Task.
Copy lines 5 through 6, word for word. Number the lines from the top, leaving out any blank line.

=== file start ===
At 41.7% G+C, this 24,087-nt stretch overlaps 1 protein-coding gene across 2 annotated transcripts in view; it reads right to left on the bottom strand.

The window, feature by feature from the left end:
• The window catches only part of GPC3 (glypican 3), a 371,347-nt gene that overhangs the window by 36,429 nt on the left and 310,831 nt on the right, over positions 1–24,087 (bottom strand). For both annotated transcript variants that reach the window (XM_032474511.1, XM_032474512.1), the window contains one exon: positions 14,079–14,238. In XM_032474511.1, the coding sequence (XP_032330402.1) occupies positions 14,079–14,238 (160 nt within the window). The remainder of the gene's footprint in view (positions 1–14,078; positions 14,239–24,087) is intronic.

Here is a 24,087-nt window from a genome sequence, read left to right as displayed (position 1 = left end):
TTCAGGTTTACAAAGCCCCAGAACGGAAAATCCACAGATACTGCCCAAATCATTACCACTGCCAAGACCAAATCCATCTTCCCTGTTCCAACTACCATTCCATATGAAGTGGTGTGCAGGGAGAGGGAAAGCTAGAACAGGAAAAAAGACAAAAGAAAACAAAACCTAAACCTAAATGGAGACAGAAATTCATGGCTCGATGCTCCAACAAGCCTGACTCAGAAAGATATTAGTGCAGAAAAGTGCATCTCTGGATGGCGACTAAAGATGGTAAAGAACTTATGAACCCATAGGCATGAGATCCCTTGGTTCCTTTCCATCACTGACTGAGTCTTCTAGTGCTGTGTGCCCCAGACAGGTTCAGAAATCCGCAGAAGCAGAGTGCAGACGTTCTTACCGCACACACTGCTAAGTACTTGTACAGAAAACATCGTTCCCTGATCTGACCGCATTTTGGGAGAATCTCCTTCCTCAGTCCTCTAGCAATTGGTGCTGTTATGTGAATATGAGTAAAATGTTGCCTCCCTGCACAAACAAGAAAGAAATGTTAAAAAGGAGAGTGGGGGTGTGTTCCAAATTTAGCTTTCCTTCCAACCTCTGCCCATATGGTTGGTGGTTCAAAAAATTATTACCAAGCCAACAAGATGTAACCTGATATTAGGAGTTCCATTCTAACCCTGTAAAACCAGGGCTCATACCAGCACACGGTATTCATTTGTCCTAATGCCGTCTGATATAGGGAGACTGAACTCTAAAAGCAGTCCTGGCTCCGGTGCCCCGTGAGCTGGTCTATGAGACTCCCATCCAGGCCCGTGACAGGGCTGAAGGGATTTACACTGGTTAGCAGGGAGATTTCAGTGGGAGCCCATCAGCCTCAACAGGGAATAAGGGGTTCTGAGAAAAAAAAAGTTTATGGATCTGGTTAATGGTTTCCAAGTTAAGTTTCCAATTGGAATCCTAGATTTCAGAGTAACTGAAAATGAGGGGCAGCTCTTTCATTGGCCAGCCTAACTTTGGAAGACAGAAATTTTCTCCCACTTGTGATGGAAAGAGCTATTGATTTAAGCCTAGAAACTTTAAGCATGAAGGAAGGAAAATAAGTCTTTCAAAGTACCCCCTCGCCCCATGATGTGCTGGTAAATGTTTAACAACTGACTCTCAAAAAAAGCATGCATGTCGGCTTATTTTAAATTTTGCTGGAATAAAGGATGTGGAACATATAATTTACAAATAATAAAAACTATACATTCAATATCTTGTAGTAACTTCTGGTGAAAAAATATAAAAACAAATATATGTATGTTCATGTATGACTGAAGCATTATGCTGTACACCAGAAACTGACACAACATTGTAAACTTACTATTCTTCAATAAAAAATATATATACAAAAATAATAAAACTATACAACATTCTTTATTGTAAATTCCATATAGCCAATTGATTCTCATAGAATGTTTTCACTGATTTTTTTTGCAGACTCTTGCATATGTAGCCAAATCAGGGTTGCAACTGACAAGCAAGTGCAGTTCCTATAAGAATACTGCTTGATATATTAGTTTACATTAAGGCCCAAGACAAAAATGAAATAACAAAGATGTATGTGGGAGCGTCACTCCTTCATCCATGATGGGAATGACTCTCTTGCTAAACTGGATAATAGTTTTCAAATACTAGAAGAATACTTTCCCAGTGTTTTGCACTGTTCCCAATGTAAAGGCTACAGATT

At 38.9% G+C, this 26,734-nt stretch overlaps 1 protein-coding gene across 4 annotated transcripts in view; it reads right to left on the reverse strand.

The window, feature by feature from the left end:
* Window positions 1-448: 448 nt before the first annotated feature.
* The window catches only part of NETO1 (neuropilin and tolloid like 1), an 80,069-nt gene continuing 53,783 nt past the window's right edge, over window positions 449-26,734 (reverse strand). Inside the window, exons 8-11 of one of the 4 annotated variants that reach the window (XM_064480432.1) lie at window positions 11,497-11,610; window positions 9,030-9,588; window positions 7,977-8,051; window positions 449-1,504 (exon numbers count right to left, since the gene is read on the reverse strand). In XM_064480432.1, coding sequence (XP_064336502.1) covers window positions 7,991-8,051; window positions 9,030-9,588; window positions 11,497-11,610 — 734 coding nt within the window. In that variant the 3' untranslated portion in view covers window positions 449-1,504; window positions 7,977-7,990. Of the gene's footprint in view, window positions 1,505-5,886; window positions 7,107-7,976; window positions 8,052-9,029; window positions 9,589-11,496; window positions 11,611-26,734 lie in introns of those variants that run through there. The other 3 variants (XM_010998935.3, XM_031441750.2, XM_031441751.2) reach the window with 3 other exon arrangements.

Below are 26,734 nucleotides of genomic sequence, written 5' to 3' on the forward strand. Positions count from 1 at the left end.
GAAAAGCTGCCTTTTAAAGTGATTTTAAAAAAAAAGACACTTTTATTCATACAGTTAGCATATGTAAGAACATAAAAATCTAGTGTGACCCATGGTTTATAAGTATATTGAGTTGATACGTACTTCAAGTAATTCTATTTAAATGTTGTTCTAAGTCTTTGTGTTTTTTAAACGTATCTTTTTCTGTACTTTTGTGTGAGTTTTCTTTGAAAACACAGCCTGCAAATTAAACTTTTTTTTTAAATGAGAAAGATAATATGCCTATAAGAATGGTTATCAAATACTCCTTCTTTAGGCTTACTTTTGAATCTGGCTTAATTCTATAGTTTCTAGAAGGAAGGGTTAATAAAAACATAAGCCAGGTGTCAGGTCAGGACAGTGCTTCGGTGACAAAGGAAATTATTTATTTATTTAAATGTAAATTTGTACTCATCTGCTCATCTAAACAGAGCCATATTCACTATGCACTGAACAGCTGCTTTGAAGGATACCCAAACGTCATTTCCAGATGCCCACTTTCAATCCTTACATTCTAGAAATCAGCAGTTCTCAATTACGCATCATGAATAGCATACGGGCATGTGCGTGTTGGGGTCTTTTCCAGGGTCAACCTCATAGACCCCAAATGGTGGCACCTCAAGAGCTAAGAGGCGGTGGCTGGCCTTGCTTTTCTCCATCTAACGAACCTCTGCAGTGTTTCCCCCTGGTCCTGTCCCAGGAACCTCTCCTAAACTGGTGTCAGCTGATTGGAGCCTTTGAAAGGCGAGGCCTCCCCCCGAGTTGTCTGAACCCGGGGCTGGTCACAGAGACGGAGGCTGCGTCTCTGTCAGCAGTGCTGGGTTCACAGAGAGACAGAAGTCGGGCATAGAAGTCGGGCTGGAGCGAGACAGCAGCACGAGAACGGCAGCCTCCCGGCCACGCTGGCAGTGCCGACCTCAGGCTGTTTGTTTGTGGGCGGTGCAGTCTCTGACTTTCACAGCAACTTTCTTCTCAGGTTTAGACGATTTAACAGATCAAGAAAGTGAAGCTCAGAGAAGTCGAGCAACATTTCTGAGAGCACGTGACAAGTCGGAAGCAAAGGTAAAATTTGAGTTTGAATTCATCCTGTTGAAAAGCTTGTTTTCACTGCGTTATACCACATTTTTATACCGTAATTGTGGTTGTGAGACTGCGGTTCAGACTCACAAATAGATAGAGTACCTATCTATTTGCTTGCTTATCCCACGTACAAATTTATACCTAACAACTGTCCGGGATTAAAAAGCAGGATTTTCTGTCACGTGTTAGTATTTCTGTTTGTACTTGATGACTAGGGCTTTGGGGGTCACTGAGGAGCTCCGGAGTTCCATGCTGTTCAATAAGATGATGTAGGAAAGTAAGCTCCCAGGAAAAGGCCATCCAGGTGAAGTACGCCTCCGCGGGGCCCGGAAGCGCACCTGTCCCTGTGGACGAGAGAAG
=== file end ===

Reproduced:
TTCAGGTTTACAAAGCCCCAGAACGGAAAATCCACAGATACTGCCCAAATCATTACCACTGCCAAGACCAAATCCATCTTCCCTGTTCCAACTACCATTCCATATGAAGTGGTGTGCAGGGAGAGGGAAAGCTAGAACAGGAAAAAAGACAAAAGAAAACAAAACCTAAACCTAAATGGAGACAGAAATTCATGGCTCGATGCTCCAACAAGCCTGACTCAGAAAGATATTAGTGCAGAAAAGTGCATCTCTGGATGGCGACTAAAGATGGTAAAGAACTTATGAACCCATAGGCATGAGATCCCTTGGTTCCTTTCCATCACTGACTGAGTCTTCTAGTGCTGTGTGCCCCAGACAGGTTCAGAAATCCGCAGAAGCAGAGTGCAGACGTTCTTACCGCACACACTGCTAAGTACTTGTACAGAAAACATCGTTCCCTGATCTGACCGCATTTTGGGAGAATCTCCTTCCTCAGTCCTCTAGCAATTGGTGCTGTTATGTGAATATGAGTAAAATGTTGCCTCCCTGCACAAACAAGAAAGAAATGTTAAAAAGGAGAGTGGGGGTGTGTTCCAAATTTAGCTTTCCTTCCAACCTCTGCCCATATGGTTGGTGGTTCAAAAAATTATTACCAAGCCAACAAGATGTAACCTGATATTAGGAGTTCCATTCTAACCCTGTAAAACCAGGGCTCATACCAGCACACGGTATTCATTTGTCCTAATGCCGTCTGATATAGGGAGACTGAACTCTAAAAGCAGTCCTGGCTCCGGTGCCCCGTGAGCTGGTCTATGAGACTCCCATCCAGGCCCGTGACAGGGCTGAAGGGATTTACACTGGTTAGCAGGGAGATTTCAGTGGGAGCCCATCAGCCTCAACAGGGAATAAGGGGTTCTGAGAAAAAAAAAGTTTATGGATCTGGTTAATGGTTTCCAAGTTAAGTTTCCAATTGGAATCCTAGATTTCAGAGTAACTGAAAATGAGGGGCAGCTCTTTCATTGGCCAGCCTAACTTTGGAAGACAGAAATTTTCTCCCACTTGTGATGGAAAGAGCTATTGATTTAAGCCTAGAAACTTTAAGCATGAAGGAAGGAAAATAAGTCTTTCAAAGTACCCCCTCGCCCCATGATGTGCTGGTAAATGTTTAACAACTGACTCTCAAAAAAAGCATGCATGTCGGCTTATTTTAAATTTTGCTGGAATAAAGGATGTGGAACATATAATTTACAAATAATAAAAACTATACATTCAATATCTTGTAGTAACTTCTGGTGAAAAAATATAAAAACAAATATATGTATGTTCATGTATGACTGAAGCATTATGCTGTACACCAGAAACTGACACAACATTGTAAACTTACTATTCTTCAATAAAAAATATATATACAAAAATAATAAAACTATACAACATTCTTTATTGTAAATTCCATATAGCCAATTGATTCTCATAGAATGTTTTCACTGATTTTTTTTGCAGACTCTTGCATATGTAGCCAAATCAGGGTTGCAACTGACAAGCAAGTGCAGTTCCTATAAGAATACTGCTTGATATATTAGTTTACATTAAGGCCCAAGACAAAAATGAAATAACAAAGATGTATGTGGGAGCGTCACTCCTTCATCCATGATGGGAATGACTCTCTTGCTAAACTGGATAATAGTTTTCAAATACTAGAAGAATACTTTCCCAGTGTTTTGCACTGTTCCCAATGTAAAGGCTACAGATT

At 38.9% G+C, this 26,734-nt stretch overlaps 1 protein-coding gene across 4 annotated transcripts in view; it reads right to left on the reverse strand.